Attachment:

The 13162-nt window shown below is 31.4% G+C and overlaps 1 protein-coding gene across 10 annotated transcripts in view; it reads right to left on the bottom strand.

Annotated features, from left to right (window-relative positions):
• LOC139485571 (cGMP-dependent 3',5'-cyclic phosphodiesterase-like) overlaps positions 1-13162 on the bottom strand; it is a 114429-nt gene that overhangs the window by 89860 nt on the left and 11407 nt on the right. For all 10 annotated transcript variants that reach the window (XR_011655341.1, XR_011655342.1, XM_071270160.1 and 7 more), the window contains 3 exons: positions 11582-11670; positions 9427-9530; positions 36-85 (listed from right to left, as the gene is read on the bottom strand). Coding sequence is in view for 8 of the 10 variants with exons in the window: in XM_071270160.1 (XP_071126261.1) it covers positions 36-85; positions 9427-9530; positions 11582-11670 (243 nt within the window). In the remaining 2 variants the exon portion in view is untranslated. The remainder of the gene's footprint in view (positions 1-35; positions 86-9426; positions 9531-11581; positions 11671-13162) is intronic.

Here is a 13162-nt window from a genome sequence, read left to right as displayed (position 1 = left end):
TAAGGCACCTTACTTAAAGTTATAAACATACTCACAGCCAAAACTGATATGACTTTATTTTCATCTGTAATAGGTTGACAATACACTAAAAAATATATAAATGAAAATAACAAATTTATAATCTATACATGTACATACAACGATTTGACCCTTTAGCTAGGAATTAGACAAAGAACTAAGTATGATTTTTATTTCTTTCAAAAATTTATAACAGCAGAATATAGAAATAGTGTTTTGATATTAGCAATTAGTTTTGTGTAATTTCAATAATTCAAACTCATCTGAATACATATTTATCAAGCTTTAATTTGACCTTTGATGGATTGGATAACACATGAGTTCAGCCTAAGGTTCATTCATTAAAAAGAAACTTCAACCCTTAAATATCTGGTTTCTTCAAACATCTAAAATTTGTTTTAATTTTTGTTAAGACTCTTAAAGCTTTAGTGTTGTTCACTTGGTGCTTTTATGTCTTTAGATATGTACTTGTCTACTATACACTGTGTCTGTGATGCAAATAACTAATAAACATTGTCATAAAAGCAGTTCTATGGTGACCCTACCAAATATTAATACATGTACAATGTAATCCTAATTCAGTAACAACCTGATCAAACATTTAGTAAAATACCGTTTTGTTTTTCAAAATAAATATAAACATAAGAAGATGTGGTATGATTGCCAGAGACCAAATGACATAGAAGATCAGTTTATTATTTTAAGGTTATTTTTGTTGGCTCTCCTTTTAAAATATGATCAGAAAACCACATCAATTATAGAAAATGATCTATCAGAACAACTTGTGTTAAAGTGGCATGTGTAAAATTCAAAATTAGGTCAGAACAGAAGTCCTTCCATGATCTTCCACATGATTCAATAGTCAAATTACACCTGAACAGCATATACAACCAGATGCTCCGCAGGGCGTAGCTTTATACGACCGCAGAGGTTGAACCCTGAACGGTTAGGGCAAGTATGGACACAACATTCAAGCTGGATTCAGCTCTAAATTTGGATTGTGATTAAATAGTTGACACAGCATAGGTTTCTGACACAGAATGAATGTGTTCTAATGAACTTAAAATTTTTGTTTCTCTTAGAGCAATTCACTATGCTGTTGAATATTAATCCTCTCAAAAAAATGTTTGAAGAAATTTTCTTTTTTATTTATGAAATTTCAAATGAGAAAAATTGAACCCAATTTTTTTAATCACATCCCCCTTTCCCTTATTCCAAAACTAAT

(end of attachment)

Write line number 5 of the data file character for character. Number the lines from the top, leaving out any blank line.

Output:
TAAGGCACCTTACTTAAAGTTATAAACATACTCACAGCCAAAACTGATATGACTTTATTTTCATCTGTAATAGGTTGACAATACACTAAAAAATATATAAATGAAAATAACAAATTTATAATCTATACATGTACATACAACGATTTGACCCTTTAGCTAGGAATTAGACAAAGAACTAAGTATGATTTTTATTTCTTTCAAAAATTTATAACAGCAGAATATAGAAATAGTGTTTTGATATTAGCAATTAGTTTTGTGTAATTTCAATAATTCAAACTCATCTGAATACATATTTATCAAGCTTTAATTTGACCTTTGATGGATTGGATAACACATGAGTTCAGCCTAAGGTTCATTCATTAAAAAGAAACTTCAACCCTTAAATATCTGGTTTCTTCAAACATCTAAAATTTGTTTTAATTTTTGTTAAGACTCTTAAAGCTTTAGTGTTGTTCACTTGGTGCTTTTATGTCTTTAGATATGTACTTGTCTACTATACACTGTGTCTGTGATGCAAATAACTAATAAACATTGTCATAAAAGCAGTTCTATGGTGACCCTACCAAATATTAATACATGTACAATGTAATCCTAATTCAGTAACAACCTGATCAAACATTTAGTAAAATACCGTTTTGTTTTTCAAAATAAATATAAACATAAGAAGATGTGGTATGATTGCCAGAGACCAAATGACATAGAAGATCAGTTTATTATTTTAAGGTTATTTTTGTTGGCTCTCCTTTTAAAATATGATCAGAAAACCACATCAATTATAGAAAATGATCTATCAGAACAACTTGTGTTAAAGTGGCATGTGTAAAATTCAAAATTAGGTCAGAACAGAAGTCCTTCCATGATCTTCCACATGATTCAATAGTCAAATTACACCTGAACAGCATATACAACCAGATGCTCCGCAGGGCGTAGCTTTATACGACCGCAGAGGTTGAACCCTGAACGGTTAGGGCAAGTATGGACACAACATTCAAGCTGGATTCAGCTCTAAATTTGGATTGTGATTAAATAGTTGACACAGCATAGGTTTCTGACACAGAATGAATGTGTTCTAATGAACTTAAAATTTTTGTTTCTCTTAGAGCAATTCACTATGCTGTTGAATATTAATCCTCTCAAAAAAATGTTTGAAGAAATTTTCTTTTTTATTTATGAAATTTCAAATGAGAAAAATTGAACCCAATTTTTTTAATCACATCCCCCTTTCCCTTATTCCAAAACTAAT